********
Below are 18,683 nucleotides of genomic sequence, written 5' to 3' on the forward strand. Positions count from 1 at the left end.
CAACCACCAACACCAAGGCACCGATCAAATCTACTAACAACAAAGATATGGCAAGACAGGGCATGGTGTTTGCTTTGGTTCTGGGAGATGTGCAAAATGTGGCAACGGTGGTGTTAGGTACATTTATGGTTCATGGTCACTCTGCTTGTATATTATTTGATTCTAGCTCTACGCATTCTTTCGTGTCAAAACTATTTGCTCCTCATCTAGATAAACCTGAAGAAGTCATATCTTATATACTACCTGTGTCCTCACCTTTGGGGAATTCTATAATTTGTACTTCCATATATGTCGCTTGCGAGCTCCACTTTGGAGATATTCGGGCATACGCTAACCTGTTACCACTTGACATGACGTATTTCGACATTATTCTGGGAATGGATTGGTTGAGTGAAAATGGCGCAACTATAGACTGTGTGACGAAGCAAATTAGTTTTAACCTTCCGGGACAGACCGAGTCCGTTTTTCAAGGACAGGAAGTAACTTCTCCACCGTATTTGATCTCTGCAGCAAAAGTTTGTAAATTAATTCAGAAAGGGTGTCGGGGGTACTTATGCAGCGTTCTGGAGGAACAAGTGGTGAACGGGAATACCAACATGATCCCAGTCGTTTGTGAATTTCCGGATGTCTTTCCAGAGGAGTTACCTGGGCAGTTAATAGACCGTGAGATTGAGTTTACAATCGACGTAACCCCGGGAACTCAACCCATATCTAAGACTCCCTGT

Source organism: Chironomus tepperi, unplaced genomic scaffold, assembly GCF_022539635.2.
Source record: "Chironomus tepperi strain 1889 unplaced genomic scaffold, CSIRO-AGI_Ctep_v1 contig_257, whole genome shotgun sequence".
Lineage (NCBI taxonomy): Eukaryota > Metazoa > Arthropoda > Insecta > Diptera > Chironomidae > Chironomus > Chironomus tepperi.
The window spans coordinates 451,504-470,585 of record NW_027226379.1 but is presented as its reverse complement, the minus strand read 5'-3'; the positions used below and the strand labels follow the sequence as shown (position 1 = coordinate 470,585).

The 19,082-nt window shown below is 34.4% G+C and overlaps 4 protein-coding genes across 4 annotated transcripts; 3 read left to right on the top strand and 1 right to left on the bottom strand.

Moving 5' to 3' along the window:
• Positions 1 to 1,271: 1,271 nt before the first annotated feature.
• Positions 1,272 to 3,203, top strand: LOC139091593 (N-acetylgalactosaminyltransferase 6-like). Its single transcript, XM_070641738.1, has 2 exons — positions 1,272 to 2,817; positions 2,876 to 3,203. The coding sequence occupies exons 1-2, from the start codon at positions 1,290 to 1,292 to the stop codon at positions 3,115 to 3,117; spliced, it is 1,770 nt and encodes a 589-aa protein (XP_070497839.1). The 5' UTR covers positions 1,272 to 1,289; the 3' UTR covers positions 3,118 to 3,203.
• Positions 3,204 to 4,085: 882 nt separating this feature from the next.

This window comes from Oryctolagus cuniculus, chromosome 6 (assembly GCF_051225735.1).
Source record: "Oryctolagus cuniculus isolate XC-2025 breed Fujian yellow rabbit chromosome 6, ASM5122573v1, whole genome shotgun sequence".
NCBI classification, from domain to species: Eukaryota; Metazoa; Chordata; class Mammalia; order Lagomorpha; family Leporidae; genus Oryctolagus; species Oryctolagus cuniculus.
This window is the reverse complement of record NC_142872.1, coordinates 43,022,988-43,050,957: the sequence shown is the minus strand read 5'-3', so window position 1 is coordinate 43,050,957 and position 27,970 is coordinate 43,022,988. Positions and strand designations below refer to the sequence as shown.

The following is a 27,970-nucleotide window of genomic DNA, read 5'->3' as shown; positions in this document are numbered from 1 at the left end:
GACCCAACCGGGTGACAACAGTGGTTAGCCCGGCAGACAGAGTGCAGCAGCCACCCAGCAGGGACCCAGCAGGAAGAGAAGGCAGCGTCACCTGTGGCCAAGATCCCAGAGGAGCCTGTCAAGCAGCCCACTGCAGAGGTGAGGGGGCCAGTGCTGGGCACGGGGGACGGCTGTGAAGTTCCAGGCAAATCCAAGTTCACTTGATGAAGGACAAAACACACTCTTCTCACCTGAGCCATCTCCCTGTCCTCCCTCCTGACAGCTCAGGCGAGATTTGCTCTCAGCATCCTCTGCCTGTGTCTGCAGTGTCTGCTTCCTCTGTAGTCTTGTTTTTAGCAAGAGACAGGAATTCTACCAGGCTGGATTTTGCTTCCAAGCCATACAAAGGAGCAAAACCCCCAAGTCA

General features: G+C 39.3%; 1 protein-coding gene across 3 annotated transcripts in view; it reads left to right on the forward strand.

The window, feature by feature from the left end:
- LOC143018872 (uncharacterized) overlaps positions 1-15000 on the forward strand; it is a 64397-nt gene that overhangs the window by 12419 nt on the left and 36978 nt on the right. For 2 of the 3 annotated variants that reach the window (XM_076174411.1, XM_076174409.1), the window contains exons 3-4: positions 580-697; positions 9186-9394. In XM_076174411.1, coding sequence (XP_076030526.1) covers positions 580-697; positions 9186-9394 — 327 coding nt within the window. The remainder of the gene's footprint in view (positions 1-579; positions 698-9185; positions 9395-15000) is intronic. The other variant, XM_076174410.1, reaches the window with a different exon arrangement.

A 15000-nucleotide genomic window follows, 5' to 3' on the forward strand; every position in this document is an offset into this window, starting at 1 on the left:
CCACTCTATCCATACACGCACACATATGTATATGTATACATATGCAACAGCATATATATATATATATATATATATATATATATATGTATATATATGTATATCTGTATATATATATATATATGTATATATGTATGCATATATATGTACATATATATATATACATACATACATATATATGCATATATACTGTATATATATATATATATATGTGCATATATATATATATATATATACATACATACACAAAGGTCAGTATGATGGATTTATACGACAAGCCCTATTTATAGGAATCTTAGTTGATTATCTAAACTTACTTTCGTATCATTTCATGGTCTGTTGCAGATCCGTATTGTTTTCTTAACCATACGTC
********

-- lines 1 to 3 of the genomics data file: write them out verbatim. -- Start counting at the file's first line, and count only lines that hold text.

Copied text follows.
Below are 18,683 nucleotides of genomic sequence, written 5' to 3' on the forward strand. Positions count from 1 at the left end.
CAACCACCAACACCAAGGCACCGATCAAATCTACTAACAACAAAGATATGGCAAGACAGGGCATGGTGTTTGCTTTGGTTCTGGGAGATGTGCAAAATGTGGCAACGGTGGTGTTAGGTACATTTATGGTTCATGGTCACTCTGCTTGTATATTATTTGATTCTAGCTCTACGCATTCTTTCGTGTCAAAACTATTTGCTCCTCATCTAGATAAACCTGAAGAAGTCATATCTTATATACTACCTGTGTCCTCACCTTTGGGGAATTCTATAATTTGTACTTCCATATATGTCGCTTGCGAGCTCCACTTTGGAGATATTCGGGCATACGCTAACCTGTTACCACTTGACATGACGTATTTCGACATTATTCTGGGAATGGATTGGTTGAGTGAAAATGGCGCAACTATAGACTGTGTGACGAAGCAAATTAGTTTTAACCTTCCGGGACAGACCGAGTCCGTTTTTCAAGGACAGGAAGTAACTTCTCCACCGTATTTGATCTCTGCAGCAAAAGTTTGTAAATTAATTCAGAAAGGGTGTCGGGGGTACTTATGCAGCGTTCTGGAGGAACAAGTGGTGAACGGGAATACCAACATGATCCCAGTCGTTTGTGAATTTCCGGATGTCTTTCCAGAGGAGTTACCTGGGCAGTTAATAGACCGTGAGATTGAGTTTACAATCGACGTAACCCCGGGAACTCAACCCATATCTAAGACTCCCTGT

Source organism: Chironomus tepperi, unplaced genomic scaffold, assembly GCF_022539635.2.